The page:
UF mourns passing of leading child psychologist
Stephen R. Boggs, Ph.D., a national leader in the study of treatment programs for children with behavioral problems and their families, died suddenly Wednesday, Aug. 13. He was 61.
A University of Florida associate professor in the department of clinical and health psychology, the director of the UF Center for Pediatric Psychology and Family Studies, and the director of the doctoral program in clinical psychology, Boggs joined the faculty of the UF College of Public Health and Health Professions in 1986. He quickly impressed his UF colleagues with his passion for teaching and commitment to his patients.
“Steve was a thoughtful and caring teacher, a dedicated and compassionate clinician, and a kind and gentle man,” said Michael G. Perri, Ph.D., dean of the College of Public Health and Health Professions and the Robert G. Frank endowed professor of clinical psychology. “He will be missed greatly by his students, colleagues and friends.”
In his research, Boggs focused on the use of Parent-Child Interaction Therapy for the treatment of child behavior issues. Originally developed by Boggs’ UF colleague Sheila Eyberg, Ph.D., Parent-Child Interaction Therapy is a live-coached parent-training model that is designed to improve parenting skills, decrease child behavior problems and enhance the quality of the parent-child relationship. Boggs published more than 60 peer-reviewed journal articles and scholarly chapters on this technique and other child health psychology issues. In 2009 he received the National Award for Significant Contributions to Parent-Child Interaction Therapy from PCIT International.
“I am deeply saddened by the unexpected passing of my close friend and colleague,” said Eyberg, a distinguished professor emeritus. “He was a fun, caring, loyal friend, and a colleague who modeled true commitment to training and high standards of intellectual honesty.”
Over the course of his career, Boggs’ research was funded by agencies that included the American Cancer Society, the Arthur Vining Davis Foundation, the Children’s Miracle Network, the Florida Disabilities Council, the National Institute of Dental Research, the National Institute of Child Health and Human Development, and the National Institute of Mental Health. He was a diplomate of the American Board of Professional Psychology, a fellow of the American Board of Clinical Child and Adolescent Psychology and a member of the editorial board of the Journal of Pediatric Psychology.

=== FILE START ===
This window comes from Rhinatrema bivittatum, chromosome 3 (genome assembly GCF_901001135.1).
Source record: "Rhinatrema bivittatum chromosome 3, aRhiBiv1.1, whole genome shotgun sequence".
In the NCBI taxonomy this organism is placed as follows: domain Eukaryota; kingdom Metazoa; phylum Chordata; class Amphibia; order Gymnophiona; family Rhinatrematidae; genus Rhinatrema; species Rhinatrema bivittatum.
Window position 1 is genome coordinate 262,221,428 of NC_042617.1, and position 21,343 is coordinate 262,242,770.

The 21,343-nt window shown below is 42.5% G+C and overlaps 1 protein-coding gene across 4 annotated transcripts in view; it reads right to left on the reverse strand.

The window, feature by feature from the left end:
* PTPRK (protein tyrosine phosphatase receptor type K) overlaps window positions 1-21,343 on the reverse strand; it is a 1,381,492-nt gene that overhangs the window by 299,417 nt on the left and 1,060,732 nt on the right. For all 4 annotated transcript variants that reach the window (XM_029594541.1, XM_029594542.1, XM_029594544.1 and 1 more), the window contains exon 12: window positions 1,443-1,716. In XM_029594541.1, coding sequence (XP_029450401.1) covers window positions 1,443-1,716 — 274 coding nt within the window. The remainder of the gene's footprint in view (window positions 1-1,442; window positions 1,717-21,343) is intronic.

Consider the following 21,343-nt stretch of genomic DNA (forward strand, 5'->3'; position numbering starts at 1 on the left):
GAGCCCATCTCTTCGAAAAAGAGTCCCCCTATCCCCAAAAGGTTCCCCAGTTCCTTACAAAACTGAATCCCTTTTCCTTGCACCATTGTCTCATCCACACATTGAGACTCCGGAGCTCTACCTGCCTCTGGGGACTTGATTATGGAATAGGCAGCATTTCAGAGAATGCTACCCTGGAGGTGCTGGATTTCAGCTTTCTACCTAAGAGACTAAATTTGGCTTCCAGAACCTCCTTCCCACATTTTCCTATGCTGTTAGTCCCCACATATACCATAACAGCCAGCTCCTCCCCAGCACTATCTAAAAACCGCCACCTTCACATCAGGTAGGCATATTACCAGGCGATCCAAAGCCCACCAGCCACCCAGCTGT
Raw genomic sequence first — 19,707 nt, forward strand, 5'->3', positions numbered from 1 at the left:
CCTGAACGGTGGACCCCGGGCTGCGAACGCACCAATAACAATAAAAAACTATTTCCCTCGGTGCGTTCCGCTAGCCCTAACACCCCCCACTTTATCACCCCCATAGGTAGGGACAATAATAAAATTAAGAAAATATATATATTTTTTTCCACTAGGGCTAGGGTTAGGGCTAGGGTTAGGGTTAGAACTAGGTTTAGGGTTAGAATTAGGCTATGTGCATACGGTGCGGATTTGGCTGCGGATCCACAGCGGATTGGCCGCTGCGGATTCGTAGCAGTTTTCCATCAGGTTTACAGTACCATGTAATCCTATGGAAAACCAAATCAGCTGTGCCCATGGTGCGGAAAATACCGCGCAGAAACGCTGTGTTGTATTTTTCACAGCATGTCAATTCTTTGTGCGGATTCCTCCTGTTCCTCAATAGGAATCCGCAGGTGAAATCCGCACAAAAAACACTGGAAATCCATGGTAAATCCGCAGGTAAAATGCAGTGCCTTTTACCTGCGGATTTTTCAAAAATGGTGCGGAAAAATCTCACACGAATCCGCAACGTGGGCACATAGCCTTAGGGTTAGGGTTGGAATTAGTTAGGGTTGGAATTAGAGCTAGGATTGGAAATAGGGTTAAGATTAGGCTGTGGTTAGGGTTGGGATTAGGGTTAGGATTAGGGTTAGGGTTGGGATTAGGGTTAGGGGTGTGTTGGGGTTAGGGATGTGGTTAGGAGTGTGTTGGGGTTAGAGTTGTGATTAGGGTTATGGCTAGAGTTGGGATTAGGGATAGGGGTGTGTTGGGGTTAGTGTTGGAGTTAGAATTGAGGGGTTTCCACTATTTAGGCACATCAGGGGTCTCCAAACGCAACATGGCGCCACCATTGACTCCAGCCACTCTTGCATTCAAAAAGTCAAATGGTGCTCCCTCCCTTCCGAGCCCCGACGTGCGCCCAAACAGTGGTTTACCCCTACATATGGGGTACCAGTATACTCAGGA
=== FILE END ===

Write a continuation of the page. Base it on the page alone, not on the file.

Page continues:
For all his many achievements at the local, state and national levels, fellow faculty members said that Boggs’ most lasting legacy may be the 184 doctoral and master’s students he mentored over the past 25 years, twice winning his department’s teaching excellence award.
“Steve’s commitment and energy for student training and for the department of clinical and health psychology, among so many other things, will be dearly missed both personally and professionally,” said David Janicke, Ph.D., an associate professor and interim chair of the department.
Boggs earned a bachelor’s degree in psychology from West Virginia University, a master’s degree in psychology and applied behavior analysis from University of the Pacific and a doctoral degree in child clinical psychology from West Virginia University.
Boggs’ death is a great loss to the profession and to the UF clinical psychology program, said Russell Bauer, Ph.D., a professor in the department of clinical and health psychology.
“He was, above all, a sentient, caring and dedicated person whose influence will be felt mostly by the students he helped, the faculty he led, and by his friends and family, to whom he was an enduring source of strength and loyalty,” Bauer said. “It is hard for me to imagine the department of clinical and health psychology without Steve Boggs.”
He is survived by his mother Dottie Boggs, cousin Tammy Ward and godson Benjamin.
In lieu of flowers, donations can be made to the UF Craniofacial Clinic in Boggs’ name. He worked tirelessly for children with craniofacial anomalies, family and friends said, and working with children at the clinic and at the weekend Cranio Camps was one of his great joys and passions. Please make donation checks payable to “UFF” (University of Florida Foundation) and reference “Family Network project F003647” to support Cranio Camp. Mail to Jeff Jurgens, UF department of clinical and health psychology, P.O. Box 100165, Gainesville FL 32610-0165.